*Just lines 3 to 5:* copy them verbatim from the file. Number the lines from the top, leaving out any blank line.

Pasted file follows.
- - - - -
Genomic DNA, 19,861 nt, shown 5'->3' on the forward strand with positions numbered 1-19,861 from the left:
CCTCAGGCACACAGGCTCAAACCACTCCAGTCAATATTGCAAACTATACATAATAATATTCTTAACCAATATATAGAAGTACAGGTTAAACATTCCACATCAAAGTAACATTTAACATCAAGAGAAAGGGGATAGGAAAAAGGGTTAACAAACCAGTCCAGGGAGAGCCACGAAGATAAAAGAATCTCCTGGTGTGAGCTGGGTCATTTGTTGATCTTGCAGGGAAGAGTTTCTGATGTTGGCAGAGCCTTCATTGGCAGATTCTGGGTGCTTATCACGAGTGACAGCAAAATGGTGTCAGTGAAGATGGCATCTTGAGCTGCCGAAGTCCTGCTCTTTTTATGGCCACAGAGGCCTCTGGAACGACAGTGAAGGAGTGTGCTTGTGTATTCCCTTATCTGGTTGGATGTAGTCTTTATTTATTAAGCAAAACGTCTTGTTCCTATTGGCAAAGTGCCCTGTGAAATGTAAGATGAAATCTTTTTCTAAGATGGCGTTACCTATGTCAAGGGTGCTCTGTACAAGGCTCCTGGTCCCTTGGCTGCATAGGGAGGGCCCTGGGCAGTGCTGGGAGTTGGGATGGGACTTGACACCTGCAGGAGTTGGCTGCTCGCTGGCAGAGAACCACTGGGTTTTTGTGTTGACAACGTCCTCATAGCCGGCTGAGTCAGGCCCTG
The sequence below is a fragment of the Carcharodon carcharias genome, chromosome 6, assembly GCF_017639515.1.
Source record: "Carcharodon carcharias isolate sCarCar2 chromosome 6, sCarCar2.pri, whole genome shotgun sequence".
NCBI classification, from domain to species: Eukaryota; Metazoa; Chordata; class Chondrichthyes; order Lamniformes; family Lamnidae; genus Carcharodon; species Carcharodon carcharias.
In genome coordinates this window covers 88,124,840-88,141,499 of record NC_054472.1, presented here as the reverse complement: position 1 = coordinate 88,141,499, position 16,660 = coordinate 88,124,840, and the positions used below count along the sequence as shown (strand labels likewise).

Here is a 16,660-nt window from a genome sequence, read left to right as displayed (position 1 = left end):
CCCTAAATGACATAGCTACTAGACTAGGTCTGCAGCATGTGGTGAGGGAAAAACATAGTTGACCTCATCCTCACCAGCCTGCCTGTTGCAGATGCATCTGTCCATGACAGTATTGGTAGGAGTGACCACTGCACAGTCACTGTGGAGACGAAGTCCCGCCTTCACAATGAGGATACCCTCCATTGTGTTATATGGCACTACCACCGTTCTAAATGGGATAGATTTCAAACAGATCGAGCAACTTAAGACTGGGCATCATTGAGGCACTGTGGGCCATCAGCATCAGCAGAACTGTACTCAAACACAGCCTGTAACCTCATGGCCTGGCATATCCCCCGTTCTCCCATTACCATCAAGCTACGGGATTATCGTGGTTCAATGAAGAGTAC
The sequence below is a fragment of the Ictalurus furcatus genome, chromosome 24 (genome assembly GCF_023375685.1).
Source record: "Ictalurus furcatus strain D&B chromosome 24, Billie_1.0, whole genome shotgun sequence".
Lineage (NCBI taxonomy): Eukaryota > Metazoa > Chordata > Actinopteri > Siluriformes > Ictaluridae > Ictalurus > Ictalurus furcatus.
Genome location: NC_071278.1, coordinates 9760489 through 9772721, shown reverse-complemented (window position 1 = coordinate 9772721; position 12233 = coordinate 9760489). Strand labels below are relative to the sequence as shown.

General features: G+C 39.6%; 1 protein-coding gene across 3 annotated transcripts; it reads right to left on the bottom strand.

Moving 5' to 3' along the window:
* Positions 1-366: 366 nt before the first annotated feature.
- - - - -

The sequence below is a fragment of the Carcharodon carcharias genome, chromosome 6, assembly GCF_017639515.1.
Source record: "Carcharodon carcharias isolate sCarCar2 chromosome 6, sCarCar2.pri, whole genome shotgun sequence".
NCBI classification, from domain to species: Eukaryota; Metazoa; Chordata; class Chondrichthyes; order Lamniformes; family Lamnidae; genus Carcharodon; species Carcharodon carcharias.